C# 24 Hour Time FormatsUse special logic to handle 24-hour time parsing. Create DateTimes with the constructor.
24-hour time formats. A 24-hour clock can be converted in C# code. We can change this format to a DateTime structure for easier usage in a program.
Parsing helper methods. Sometimes parsing dates ourselves can be helpful. Parsing is challenging if there are inconsistencies or invalid dates in your data—which often occur.
An example. This code is helpful when you have only the 24-hour time figure. Sometimes the DateTime parsing methods in the base class libraries are not useful.
Here You may be working on a program that receives 24-hour times from an interface, but you want to process them in DateTime format.
WriteMilitaryTime This method divides the 24-hour time string and turns it into 2 substrings. Then we use int.Parse to get integers.
Finally The new DateTime is returned. This technique for using 24-hour string times is useful.
using System; public static class MilitaryTime { public static void WriteMilitaryTime(DateTime date) { // // Convert hours and minutes to 24-hour scale. // string value = date.ToString("HHmm"); Console.WriteLine(value); } public static DateTime ParseMilitaryTime(string time, int year, int month, int day) { // // Convert hour part of string to integer. // string hour = time.Substring(0, 2); int hourInt = int.Parse(hour); if (hourInt >= 24) { throw new ArgumentOutOfRangeException("Invalid hour"); } // // Convert minute part of string to integer. // string minute = time.Substring(2, 2); int minuteInt = int.Parse(minute); if (minuteInt >= 60) { throw new ArgumentOutOfRangeException("Invalid minute"); } // // Return the DateTime. // return new DateTime(year, month, day, hourInt, minuteInt, 0); } } class Program { static void Main() { // // Copy the current time into DateTime struct. // DateTime now = DateTime.Now; // // Write time as military time. // MilitaryTime.WriteMilitaryTime(now); // // Example military times. // string[] militaryTimes = new string[] { "0000", "0400", "0550", "1330", "1400", "2100", "2200", "2350", }; // // Parse and display the times as DateTimes. // foreach (string militaryTime in militaryTimes) { DateTime time = MilitaryTime.ParseMilitaryTime(militaryTime, 2009, 4, 27); Console.WriteLine(time); } } }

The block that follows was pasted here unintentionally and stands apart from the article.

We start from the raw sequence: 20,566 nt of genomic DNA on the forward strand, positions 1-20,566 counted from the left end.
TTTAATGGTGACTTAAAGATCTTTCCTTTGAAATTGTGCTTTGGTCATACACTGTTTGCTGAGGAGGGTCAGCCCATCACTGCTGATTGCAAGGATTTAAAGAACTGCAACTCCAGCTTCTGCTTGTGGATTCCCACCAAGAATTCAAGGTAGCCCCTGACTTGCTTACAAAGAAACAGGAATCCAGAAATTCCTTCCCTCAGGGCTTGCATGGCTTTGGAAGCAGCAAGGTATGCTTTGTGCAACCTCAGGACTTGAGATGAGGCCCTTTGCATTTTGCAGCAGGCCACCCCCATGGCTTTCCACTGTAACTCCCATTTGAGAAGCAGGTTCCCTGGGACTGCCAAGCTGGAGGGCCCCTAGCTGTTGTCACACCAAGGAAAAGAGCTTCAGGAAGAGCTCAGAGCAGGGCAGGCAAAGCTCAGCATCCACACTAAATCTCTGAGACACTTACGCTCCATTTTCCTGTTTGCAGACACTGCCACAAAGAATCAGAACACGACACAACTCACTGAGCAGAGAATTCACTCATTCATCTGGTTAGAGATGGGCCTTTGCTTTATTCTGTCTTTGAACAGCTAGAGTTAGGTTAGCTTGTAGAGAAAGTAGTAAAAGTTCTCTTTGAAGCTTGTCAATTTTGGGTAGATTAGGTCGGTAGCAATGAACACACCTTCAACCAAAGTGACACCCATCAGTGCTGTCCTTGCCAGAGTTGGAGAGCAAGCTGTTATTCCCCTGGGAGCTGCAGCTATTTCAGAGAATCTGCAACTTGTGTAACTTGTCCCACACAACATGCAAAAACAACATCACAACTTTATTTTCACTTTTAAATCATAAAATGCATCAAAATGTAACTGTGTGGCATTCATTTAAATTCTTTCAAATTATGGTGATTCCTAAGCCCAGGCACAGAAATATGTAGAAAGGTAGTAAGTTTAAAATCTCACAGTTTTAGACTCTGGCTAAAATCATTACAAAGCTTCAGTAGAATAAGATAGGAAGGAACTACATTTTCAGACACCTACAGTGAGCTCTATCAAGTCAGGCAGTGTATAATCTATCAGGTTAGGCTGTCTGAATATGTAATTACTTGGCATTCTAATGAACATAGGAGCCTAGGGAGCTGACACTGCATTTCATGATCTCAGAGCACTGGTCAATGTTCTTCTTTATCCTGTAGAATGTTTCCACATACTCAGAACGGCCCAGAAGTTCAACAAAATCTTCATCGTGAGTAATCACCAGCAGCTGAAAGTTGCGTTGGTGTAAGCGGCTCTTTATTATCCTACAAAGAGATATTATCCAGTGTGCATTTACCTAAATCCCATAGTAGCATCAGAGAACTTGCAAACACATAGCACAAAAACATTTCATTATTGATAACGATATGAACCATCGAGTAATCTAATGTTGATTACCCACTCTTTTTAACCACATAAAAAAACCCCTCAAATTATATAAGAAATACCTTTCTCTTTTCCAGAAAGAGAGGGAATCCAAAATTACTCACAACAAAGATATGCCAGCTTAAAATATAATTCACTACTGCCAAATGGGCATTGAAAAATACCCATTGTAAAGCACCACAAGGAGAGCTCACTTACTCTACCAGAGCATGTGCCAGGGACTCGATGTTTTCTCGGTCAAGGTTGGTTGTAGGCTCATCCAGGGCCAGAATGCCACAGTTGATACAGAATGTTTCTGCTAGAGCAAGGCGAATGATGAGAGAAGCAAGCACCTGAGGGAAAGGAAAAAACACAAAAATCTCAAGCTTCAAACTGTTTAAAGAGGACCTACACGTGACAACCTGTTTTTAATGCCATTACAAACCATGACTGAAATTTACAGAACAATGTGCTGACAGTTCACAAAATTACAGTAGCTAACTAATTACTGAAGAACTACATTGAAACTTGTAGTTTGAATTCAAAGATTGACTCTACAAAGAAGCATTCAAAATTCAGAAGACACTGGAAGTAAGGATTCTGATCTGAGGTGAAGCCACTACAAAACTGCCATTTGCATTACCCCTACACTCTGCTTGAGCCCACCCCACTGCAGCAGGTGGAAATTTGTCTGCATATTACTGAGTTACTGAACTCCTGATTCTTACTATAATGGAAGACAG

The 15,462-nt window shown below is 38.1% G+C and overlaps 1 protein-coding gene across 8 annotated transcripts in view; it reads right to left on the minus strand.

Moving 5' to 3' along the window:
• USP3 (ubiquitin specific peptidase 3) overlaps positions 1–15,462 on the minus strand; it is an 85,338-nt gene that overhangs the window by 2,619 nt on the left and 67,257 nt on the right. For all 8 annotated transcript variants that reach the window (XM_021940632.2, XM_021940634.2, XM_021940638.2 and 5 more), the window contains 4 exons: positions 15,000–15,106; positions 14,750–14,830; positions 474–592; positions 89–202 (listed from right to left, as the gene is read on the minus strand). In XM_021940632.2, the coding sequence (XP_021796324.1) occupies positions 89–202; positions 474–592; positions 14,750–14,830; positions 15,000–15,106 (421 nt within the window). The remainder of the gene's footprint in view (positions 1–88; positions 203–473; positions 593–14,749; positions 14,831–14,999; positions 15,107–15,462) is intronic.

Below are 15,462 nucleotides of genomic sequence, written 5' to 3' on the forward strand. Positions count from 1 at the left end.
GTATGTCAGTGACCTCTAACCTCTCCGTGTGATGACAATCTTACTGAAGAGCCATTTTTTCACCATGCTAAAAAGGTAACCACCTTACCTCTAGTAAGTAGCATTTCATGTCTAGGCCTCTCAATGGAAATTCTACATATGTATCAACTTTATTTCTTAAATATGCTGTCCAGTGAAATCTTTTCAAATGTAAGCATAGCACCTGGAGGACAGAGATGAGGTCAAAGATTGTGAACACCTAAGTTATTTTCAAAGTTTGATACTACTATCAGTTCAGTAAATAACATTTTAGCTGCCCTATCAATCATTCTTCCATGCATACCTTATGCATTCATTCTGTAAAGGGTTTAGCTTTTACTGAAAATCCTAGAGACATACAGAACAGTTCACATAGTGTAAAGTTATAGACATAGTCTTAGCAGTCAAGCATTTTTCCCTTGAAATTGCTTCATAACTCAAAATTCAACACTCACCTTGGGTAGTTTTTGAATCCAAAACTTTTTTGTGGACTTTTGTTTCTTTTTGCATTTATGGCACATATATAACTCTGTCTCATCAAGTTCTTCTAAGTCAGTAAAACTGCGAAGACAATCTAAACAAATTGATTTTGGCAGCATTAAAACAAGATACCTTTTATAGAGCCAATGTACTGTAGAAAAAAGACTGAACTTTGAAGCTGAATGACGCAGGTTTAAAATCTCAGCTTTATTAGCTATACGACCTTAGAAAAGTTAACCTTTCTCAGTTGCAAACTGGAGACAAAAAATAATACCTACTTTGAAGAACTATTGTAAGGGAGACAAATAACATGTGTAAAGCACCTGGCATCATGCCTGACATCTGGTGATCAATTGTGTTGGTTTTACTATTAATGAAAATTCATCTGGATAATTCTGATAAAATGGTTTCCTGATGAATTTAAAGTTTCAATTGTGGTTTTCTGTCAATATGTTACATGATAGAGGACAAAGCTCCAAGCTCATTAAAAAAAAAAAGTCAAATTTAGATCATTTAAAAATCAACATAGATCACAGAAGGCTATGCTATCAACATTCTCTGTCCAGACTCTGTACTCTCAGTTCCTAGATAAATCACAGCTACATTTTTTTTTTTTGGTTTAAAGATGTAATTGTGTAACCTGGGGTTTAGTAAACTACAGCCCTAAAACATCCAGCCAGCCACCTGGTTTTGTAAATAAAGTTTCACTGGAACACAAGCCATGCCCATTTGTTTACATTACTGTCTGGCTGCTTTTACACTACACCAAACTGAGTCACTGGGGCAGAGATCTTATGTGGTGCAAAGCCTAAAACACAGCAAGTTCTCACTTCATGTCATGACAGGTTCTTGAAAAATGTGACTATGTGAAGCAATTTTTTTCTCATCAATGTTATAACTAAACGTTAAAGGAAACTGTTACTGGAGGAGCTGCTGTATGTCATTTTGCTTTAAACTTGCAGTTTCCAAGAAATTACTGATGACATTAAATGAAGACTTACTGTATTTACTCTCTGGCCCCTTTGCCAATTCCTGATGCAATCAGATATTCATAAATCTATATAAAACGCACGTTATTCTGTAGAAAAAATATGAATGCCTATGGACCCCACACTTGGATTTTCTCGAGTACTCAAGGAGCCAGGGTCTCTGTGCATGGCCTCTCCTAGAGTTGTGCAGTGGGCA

0738 4/27/2009 12:00:00 AM 4/27/2009 4:00:00 AM 4/27/2009 5:50:00 AM 4/27/2009 1:30:00 PM 4/27/2009 2:00:00 PM 4/27/2009 9:00:00 PM 4/27/2009 10:00:00 PM 4/27/2009 11:50:00 PM
A note. First, 24-hour times are based on the scale 0-23, and they are more logical because there is no difference between 11 AM and 11 PM. They are shorter to write.
DateTime.Parse. There are some problems with the DateTime parsing methods. First, they require all parts of the time to be present, and the default is an empty (zero) time.
Therefore If you have several numbers, it is easier to use the DateTime constructor.
Update in 2021. This code is not perfect, but it still has some utility. Often when dealing with data files, we must preprocess them in some way to make the data easier to handle.
Summary. We constructed DateTimes from 24-hour based time strings. It makes sense to simply parse the string and then use the DateTime constructor.
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Sam Allen is passionate about computer languages. In the past, his work has been recommended by Apple and Microsoft and he has studied computers at a selective university in the United States.
This page was last updated on 9/16/2022 (grammar).
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